The article explores the concept of 'database filmmaking' (i.e. first compiling a creative database of images in order to later construct a narrative in post-production, rather than following the more traditional pathway of filmmaking via scriptwriting), arguing that approaching a film from a database perspective can potentially increase its cinematic qualities. The article builds upon Database as a Symbolic Form (2001) by Manovich, along with cinema writings by Kracauer, Bresson and Tarkovsky. The author takes his own short film, Crossing (2008) - co-directed with filmmaker/photographer, Ian Wiblin - as an example and case study in formulating image-led drama. The film's database consisted of both still and moving-image, which were juxtaposed in a variety of ways; the article reflects upon this methodology and how the meanings generated by the interplay of still and moving-image could only have emerged from adopting a database approach to storytelling.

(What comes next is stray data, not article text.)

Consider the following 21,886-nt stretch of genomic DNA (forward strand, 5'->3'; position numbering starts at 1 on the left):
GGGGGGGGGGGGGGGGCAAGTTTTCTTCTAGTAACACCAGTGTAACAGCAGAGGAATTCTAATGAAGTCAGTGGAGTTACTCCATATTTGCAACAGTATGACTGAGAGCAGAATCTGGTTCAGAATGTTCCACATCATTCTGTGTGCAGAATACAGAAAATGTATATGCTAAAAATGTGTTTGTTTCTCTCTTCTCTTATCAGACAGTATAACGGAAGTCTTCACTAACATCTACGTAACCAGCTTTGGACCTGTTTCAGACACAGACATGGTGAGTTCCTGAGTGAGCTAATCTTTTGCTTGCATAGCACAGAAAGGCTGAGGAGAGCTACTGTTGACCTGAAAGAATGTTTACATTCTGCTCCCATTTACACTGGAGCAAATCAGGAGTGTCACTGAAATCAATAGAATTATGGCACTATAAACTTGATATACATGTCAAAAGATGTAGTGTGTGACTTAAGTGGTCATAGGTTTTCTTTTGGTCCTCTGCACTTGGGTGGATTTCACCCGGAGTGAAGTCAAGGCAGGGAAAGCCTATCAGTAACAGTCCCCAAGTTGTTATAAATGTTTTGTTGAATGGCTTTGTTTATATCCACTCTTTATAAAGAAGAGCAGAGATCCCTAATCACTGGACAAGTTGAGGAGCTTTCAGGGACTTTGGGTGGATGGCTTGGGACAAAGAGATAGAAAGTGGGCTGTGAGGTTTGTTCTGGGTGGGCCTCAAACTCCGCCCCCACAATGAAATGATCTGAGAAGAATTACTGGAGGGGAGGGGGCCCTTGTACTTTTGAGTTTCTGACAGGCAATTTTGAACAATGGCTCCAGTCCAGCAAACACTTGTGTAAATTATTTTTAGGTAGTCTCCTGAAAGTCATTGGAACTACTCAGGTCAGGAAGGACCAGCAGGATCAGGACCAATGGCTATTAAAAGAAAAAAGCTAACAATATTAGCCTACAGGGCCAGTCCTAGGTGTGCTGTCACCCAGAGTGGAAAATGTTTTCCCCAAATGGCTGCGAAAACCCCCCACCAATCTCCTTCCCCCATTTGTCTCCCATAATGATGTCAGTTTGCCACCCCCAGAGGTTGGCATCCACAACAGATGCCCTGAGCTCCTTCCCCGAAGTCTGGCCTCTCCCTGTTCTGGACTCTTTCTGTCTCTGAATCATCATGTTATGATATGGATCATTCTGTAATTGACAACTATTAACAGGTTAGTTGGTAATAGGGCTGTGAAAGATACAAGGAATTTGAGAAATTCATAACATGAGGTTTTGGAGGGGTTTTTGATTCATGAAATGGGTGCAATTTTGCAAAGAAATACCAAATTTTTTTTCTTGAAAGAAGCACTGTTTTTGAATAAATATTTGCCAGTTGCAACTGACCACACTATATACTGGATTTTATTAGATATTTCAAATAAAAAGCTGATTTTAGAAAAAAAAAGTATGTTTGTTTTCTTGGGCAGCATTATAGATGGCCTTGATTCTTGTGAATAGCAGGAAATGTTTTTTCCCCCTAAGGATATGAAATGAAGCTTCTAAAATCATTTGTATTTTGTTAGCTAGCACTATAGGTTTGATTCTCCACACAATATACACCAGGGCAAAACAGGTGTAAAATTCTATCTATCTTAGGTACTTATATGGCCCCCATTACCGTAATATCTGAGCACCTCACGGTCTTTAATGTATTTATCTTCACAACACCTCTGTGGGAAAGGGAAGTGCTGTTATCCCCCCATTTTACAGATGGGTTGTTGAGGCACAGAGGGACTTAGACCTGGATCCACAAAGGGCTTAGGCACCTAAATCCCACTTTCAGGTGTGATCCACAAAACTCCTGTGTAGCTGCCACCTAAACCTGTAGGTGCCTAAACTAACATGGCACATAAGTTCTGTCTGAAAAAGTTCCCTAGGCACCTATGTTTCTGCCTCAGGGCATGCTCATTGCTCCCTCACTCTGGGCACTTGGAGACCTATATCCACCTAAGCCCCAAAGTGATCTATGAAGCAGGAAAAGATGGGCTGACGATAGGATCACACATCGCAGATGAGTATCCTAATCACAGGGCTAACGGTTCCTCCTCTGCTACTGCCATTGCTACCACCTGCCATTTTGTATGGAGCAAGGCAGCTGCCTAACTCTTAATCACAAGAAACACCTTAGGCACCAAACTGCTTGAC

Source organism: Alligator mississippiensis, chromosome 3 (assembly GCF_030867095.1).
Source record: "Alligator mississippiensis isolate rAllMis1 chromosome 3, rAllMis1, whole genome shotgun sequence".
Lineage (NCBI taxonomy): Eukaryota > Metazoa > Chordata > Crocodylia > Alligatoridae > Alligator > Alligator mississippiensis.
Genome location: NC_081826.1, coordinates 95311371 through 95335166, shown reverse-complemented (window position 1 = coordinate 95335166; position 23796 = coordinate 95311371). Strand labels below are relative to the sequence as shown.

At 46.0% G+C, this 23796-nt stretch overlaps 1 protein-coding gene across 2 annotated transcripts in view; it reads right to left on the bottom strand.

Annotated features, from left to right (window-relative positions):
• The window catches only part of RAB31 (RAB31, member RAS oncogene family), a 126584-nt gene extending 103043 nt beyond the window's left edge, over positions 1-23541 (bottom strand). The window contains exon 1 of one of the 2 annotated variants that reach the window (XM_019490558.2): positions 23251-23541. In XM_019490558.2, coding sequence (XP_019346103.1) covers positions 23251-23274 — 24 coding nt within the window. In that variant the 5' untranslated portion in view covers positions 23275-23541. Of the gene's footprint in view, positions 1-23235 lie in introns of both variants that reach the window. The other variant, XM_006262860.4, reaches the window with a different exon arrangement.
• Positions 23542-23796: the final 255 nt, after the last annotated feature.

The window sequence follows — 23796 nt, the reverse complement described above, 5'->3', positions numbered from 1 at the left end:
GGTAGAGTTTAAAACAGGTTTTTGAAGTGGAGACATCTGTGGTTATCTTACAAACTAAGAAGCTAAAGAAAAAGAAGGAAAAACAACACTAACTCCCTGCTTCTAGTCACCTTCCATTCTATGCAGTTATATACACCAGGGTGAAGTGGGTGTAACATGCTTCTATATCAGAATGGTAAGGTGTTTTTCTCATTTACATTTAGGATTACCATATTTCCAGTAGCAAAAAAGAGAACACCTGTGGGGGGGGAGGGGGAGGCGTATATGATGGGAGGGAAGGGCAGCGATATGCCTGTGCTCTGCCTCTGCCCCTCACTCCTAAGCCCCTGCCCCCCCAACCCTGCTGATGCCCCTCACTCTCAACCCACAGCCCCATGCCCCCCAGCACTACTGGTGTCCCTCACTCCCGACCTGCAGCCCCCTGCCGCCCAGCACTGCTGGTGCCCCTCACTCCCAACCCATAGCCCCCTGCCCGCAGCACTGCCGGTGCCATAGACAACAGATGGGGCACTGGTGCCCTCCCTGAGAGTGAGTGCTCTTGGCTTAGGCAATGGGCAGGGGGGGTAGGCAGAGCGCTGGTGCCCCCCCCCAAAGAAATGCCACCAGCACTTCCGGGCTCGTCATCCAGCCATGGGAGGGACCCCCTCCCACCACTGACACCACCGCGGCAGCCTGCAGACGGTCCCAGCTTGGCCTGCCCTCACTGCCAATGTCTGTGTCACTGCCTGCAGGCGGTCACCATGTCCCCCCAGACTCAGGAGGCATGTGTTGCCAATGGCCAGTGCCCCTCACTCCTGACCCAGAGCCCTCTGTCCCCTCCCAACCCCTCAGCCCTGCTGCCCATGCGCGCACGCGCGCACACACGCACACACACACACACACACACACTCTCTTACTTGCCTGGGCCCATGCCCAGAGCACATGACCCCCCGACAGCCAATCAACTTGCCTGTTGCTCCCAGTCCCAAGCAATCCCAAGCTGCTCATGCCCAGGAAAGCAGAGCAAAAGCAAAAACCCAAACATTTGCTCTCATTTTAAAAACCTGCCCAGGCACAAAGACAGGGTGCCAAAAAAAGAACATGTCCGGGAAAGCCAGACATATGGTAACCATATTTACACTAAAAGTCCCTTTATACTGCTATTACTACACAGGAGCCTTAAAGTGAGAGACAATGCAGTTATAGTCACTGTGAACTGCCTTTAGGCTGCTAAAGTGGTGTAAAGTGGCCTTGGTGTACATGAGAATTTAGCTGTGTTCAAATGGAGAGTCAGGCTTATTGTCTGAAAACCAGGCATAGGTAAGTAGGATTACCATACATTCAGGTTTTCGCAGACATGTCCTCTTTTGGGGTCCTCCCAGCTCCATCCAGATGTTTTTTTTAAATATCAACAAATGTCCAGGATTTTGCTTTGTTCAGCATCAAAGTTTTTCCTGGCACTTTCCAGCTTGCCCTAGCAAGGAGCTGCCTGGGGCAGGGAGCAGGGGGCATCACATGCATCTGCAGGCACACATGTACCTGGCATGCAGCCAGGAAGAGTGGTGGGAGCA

Original languageEnglish
Pages (from-to)143 - 162
Number of pages19
JournalJournal of Media Practice
Issue number2
Publication statusPublished - 1 Sep 2012

    Research areas

  • cinematic, database, filmmaking, moving-image, still image

ID: 87188